On Thursday evening, from 5:00-7:00 p.m., Anne Fitten Glenn, a.k.a Asheville beer blogger “Brewgasm,” will be at the humble storefront signing copies of her newly-published book, “Asheville Beer: An Intoxicating History of Mountain Brewing.”
Buy the book ($17.00), get a beer!
If you’re reading this, you’re likely one of the many who already believe that the history of beer and brewing is a worthwhile pursuit. If not, perhaps this book will make you a believer.
I tackled this project for a couple of reasons. First, because interesting stories rarely start with, “I was drinking some water, and then…” Also, I’ve been writing about beer and the beer business for a number of years, and I feel that I’ve been writing Asheville’s beer history as it happens. Some of the facts and stories in this book were first published in my “Brews News” column for Asheville’s newsweekly and elsewhere, though I’ve rewritten them for these pages.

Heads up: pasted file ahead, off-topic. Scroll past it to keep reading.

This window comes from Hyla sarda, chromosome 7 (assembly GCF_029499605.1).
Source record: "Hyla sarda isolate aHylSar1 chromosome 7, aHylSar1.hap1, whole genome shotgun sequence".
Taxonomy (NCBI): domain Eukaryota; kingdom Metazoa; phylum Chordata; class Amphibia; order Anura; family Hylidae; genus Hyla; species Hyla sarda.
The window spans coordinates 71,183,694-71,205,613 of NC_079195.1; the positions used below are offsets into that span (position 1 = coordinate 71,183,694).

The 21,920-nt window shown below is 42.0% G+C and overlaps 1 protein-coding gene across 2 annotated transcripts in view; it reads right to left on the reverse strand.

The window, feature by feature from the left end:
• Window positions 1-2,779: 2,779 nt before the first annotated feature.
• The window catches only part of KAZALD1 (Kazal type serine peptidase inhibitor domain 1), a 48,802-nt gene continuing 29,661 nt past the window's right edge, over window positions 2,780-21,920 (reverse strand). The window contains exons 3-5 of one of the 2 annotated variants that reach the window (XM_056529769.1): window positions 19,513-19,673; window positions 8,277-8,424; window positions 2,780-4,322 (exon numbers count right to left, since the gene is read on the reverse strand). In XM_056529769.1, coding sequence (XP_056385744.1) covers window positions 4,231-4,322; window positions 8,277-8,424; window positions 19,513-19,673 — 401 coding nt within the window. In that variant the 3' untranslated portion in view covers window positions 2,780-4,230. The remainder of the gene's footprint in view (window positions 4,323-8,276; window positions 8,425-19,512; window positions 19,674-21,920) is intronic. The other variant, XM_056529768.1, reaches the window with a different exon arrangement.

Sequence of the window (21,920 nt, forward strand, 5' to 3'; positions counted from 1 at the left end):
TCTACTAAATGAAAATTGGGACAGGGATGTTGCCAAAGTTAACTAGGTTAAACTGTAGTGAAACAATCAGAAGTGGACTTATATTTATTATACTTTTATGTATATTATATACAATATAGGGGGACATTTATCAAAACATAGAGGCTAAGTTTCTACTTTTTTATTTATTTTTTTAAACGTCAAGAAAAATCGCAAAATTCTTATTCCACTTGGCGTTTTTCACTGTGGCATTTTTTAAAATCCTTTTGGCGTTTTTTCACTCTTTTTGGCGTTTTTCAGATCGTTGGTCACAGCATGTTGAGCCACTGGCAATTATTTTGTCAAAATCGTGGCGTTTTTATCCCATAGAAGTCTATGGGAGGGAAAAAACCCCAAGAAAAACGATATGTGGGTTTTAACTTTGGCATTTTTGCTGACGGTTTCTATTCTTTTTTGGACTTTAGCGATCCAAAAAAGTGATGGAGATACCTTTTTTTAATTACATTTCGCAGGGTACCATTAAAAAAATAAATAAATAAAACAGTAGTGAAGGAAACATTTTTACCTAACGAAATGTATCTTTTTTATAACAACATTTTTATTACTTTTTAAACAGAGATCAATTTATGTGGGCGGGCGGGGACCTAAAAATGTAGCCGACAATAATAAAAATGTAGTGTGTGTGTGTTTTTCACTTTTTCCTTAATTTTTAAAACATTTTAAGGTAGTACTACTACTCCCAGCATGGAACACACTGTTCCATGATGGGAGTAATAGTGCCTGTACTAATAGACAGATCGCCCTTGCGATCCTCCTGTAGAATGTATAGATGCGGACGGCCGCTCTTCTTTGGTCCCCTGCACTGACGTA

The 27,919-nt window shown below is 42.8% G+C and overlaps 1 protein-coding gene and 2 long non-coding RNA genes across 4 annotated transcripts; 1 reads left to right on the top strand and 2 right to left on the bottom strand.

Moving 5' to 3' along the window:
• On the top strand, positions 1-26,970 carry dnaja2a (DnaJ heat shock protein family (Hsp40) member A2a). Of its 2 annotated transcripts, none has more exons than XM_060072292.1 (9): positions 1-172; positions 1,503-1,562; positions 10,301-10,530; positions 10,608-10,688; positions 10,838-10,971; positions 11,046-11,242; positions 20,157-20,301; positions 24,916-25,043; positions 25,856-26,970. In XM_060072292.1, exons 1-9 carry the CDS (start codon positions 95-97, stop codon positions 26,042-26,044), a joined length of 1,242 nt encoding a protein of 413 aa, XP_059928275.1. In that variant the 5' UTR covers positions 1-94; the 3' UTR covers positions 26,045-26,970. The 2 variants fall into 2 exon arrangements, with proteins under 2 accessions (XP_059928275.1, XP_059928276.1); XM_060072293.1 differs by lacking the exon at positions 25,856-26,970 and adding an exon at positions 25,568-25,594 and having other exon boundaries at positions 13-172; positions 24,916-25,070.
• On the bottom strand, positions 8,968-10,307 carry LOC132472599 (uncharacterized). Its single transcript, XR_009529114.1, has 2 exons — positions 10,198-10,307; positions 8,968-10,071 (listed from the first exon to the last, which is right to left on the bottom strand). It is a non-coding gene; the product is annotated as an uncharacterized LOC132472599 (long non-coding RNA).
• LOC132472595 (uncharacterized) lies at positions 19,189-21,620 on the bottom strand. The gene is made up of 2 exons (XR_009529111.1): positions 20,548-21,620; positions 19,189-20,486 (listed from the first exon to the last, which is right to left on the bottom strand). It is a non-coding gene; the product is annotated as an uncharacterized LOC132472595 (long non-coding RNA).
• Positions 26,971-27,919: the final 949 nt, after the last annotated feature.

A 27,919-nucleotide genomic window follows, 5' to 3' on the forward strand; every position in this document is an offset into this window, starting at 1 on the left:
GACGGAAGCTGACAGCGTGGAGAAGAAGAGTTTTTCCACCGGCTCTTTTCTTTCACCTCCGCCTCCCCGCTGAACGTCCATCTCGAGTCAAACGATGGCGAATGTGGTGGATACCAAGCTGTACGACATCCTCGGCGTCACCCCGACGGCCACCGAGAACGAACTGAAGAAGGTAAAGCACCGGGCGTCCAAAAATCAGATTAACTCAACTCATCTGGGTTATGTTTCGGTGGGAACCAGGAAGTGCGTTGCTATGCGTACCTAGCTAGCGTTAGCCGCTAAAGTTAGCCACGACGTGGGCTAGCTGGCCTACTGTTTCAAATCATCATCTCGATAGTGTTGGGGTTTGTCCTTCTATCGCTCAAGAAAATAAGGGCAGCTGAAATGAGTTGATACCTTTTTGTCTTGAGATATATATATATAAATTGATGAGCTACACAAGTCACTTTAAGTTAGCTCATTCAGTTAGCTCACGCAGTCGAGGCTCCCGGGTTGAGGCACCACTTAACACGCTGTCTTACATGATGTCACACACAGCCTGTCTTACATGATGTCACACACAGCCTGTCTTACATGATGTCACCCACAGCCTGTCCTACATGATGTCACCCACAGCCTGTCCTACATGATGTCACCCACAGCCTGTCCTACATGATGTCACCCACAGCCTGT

I wanted to delve more deeply into what beer means (and has meant) to Asheville and Western North Carolina (WNC) culturally, economically and socially. (Western North Carolina refers to the seventeen westernmost counties of North Carolina, of which Asheville is the largest city). Thus, this story begins with the founding of Asheville in 1798, when the site of the town was changed at the last minute due to the cunning of a tavern keeper and his home-brewed “mountain dew.” As the Blue Ridge Mountains are famous for the distillation of moonshine (we even have a legal white lightning distillery now), it was not much of a stretch for WNC to become a brewing mecca, although it did take almost two hundred years. …
(PS: If you’re not in the area, but interested in reading the book, you can buy it on Amazon.)